Pound Cake Recipe

Pound cakes haven’t changed all that much since the days of the “four quarters” cakes made with a pound each of butter, eggs, sugar and flour. That makes a hell of a big cake, and one that tends to dry out in the oven before it’s done. Modern versions are not only smaller, they’re tweaked to produce a slightly lighter product. Still you can see that there’s roughly 9 ounces of everything in here:

9 ounces (2 cups) cake flour
1/4 teaspoon salt
5 eggs, room temperature
1 1/2 teaspoons vanilla extract
8 ounces (2 sticks) butter, softened
9.25 (1 1/3 cups) ounces sugar

Preheat your oven to 350 degrees Fahrenheit and set a rack in the lower third of the oven. Sift the flour and salt together into a large bowl. Whisk the eggs and vanilla together in a small bowl. Place the butter and sugar in the bowl of a stand mixer fitted with a paddle. Turn the the mixer up to medium high and beat for about a minute, then scrape down the sides and beat for an addition 3 minutes until the mixture is pale yellow and fluffy.

With the mixer running at medium speed, add the eggs one at a time, beating until each is incorporated before adding another. Scrape the bowl once or twice in the process.

Turn the machine down to low and add the flour in a steady stream. Scrape the bowl when the flour is nearly incorporated, then stir a few seconds more until the batter is smooth. Scrape the batter into a lightly greased and floured 9″ x 5″ loaf pan.

Bake on a middle rack about 50-60 minutes until a toothpick inserted in the center comes out clean. Place the pan on a cooling rack for about 10 minutes. Loosen the cake with a butter knife, then invert the pan onto the rack. Remove the pan, place another rack on top of the cake and flip the whole works over. Remove the top rack and let the cake cool completely.

14 thoughts on “Pound Cake Recipe”

  1. Thanks so much, Joe

    I can’t tell you how many pound cake recipes I’ve tried that were just plain disappointing. I can’t wait to try this one but it may have to wait a week since I’ve already scheduled your Caramel Cake to be my weekend project to amaze my co-workers with on Monday.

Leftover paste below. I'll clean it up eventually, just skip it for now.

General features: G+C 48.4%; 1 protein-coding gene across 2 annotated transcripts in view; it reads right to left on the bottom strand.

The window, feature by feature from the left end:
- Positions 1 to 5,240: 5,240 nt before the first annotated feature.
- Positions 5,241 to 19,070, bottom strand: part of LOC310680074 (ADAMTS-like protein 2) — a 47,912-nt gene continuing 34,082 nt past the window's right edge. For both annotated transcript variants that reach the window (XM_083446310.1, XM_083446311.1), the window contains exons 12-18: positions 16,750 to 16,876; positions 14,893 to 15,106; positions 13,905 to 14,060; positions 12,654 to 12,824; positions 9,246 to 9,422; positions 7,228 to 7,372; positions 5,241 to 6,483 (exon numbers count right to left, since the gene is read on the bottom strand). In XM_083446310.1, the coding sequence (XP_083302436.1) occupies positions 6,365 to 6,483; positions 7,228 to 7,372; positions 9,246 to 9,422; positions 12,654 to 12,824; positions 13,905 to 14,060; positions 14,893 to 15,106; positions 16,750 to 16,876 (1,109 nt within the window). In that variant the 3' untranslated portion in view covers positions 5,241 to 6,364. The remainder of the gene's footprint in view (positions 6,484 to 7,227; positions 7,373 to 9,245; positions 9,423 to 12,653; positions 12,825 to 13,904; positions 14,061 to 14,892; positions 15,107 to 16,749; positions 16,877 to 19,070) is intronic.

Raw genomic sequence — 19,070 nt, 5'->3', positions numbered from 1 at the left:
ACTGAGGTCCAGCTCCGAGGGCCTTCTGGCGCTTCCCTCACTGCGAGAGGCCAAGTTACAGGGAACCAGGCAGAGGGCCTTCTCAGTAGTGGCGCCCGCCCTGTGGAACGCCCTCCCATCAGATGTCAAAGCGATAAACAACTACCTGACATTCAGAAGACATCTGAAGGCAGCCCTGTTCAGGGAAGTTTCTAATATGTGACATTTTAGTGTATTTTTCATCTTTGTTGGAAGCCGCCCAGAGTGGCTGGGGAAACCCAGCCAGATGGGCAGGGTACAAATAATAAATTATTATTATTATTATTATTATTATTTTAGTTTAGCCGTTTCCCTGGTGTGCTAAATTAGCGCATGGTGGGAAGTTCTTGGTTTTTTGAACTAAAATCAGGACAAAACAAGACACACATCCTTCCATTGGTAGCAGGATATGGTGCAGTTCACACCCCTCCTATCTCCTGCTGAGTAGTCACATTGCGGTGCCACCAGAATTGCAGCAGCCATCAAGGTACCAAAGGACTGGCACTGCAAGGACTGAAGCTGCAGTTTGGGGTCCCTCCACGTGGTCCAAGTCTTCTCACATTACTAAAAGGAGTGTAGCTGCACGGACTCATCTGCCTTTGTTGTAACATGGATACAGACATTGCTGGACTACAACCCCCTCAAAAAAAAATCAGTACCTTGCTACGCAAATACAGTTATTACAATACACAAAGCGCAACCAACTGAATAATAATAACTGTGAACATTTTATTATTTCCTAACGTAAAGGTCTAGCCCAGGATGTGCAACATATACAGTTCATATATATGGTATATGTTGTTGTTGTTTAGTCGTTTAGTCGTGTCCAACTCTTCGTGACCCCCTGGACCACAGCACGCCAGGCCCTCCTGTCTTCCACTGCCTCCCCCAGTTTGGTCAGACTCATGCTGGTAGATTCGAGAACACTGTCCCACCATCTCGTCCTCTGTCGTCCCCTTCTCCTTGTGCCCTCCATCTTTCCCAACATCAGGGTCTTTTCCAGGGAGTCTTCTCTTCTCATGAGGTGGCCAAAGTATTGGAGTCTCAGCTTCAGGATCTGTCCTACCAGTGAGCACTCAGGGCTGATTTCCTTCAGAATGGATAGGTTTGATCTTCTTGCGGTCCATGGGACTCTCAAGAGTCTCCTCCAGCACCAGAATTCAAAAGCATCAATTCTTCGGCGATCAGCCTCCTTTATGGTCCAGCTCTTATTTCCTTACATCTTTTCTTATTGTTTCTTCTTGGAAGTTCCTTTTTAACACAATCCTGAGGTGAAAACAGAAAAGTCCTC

1. Hey Linda!

      The is a pretty basic recipe, but then basic can be quite good, no? As for the caramel cake, please do let me know how it goes!

      – Joe

  2. Oh, I loves me a good slice of pound cake! Thanks for the recipe. One of my departed great-aunts used to make a pound cake in a tube pan that was her signature cake. For *years*, my mother has tried to get it just right, and invariably comes up short. It’s usually too dense. We’ve both done research about how much (or not) to cream the butter and sugar, whether the ingredients should be a certain temperature, etc. But nothing seems to be the “magic” trick. Any insights, oh wise baker man?

    1. Hey Beth!

      To incorporate air, lots of beating is the main thing. And of course room-temperature everything…though now that I think about it the butter can be slightly cool, pliable, not greasy. But then I guess recreating her process is the main thing here. Did either of you ever see the cake made? Did she use a machine? Did she use her ingredients straight from the refrigerator? Did she have air conditioning?

      – Joe